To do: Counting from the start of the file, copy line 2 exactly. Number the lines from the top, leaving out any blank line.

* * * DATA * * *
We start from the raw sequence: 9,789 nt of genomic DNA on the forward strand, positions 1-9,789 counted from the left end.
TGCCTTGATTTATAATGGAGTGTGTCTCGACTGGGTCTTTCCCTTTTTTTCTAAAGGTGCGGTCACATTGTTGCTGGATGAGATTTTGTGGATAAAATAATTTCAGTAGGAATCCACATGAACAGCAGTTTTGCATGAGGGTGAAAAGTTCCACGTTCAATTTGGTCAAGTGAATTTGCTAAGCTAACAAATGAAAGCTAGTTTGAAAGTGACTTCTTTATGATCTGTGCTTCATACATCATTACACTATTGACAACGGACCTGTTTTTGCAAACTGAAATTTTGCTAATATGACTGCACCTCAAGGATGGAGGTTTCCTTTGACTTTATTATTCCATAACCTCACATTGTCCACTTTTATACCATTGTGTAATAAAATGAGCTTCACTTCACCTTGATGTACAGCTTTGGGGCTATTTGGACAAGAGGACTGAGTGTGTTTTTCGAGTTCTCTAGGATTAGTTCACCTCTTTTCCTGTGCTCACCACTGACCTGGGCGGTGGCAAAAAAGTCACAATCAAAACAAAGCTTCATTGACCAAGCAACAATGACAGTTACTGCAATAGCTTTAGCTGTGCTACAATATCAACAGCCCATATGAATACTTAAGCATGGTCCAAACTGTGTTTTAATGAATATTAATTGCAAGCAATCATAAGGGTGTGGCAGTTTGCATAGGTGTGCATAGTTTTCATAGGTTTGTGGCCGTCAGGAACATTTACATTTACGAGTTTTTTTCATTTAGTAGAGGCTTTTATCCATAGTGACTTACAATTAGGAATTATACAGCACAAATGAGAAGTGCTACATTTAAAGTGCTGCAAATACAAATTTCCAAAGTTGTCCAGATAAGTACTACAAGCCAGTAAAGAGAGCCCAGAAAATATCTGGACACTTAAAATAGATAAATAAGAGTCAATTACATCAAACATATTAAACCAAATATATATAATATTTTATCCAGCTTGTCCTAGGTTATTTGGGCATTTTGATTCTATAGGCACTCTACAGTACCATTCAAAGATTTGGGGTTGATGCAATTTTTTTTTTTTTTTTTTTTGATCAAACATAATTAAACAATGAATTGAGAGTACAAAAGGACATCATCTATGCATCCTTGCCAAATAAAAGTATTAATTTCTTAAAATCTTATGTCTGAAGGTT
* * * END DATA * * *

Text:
TGCCTTGATTTATAATGGAGTGTGTCTCGACTGGGTCTTTCCCTTTTTTTCTAAAGGTGCGGTCACATTGTTGCTGGATGAGATTTTGTGGATAAAATAATTTCAGTAGGAATCCACATGAACAGCAGTTTTGCATGAGGGTGAAAAGTTCCACGTTCAATTTGGTCAAGTGAATTTGCTAAGCTAACAAATGAAAGCTAGTTTGAAAGTGACTTCTTTATGATCTGTGCTTCATACATCATTACACTATTGACAACGGACCTGTTTTTGCAAACTGAAATTTTGCTAATATGACTGCACCTCAAGGATGGAGGTTTCCTTTGACTTTATTATTCCATAACCTCACATTGTCCACTTTTATACCATTGTGTAATAAAATGAGCTTCACTTCACCTTGATGTACAGCTTTGGGGCTATTTGGACAAGAGGACTGAGTGTGTTTTTCGAGTTCTCTAGGATTAGTTCACCTCTTTTCCTGTGCTCACCACTGACCTGGGCGGTGGCAAAAAAGTCACAATCAAAACAAAGCTTCATTGACCAAGCAACAATGACAGTTACTGCAATAGCTTTAGCTGTGCTACAATATCAACAGCCCATATGAATACTTAAGCATGGTCCAAACTGTGTTTTAATGAATATTAATTGCAAGCAATCATAAGGGTGTGGCAGTTTGCATAGGTGTGCATAGTTTTCATAGGTTTGTGGCCGTCAGGAACATTTACATTTACGAGTTTTTTTCATTTAGTAGAGGCTTTTATCCATAGTGACTTACAATTAGGAATTATACAGCACAAATGAGAAGTGCTACATTTAAAGTGCTGCAAATACAAATTTCCAAAGTTGTCCAGATAAGTACTACAAGCCAGTAAAGAGAGCCCAGAAAATATCTGGACACTTAAAATAGATAAATAAGAGTCAATTACATCAAACATATTAAACCAAATATATATAATATTTTATCCAGCTTGTCCTAGGTTATTTGGGCATTTTGATTCTATAGGCACTCTACAGTACCATTCAAAGATTTGGGGTTGATGCAATTTTTTTTTTTTTTTTTTTTGATCAAACATAATTAAACAATGAATTGAGAGTACAAAAGGACATCATCTATGCATCCTTGCCAAATAAAAGTATTAATTTCTTAAAATCTTATGTCTGAAGGTT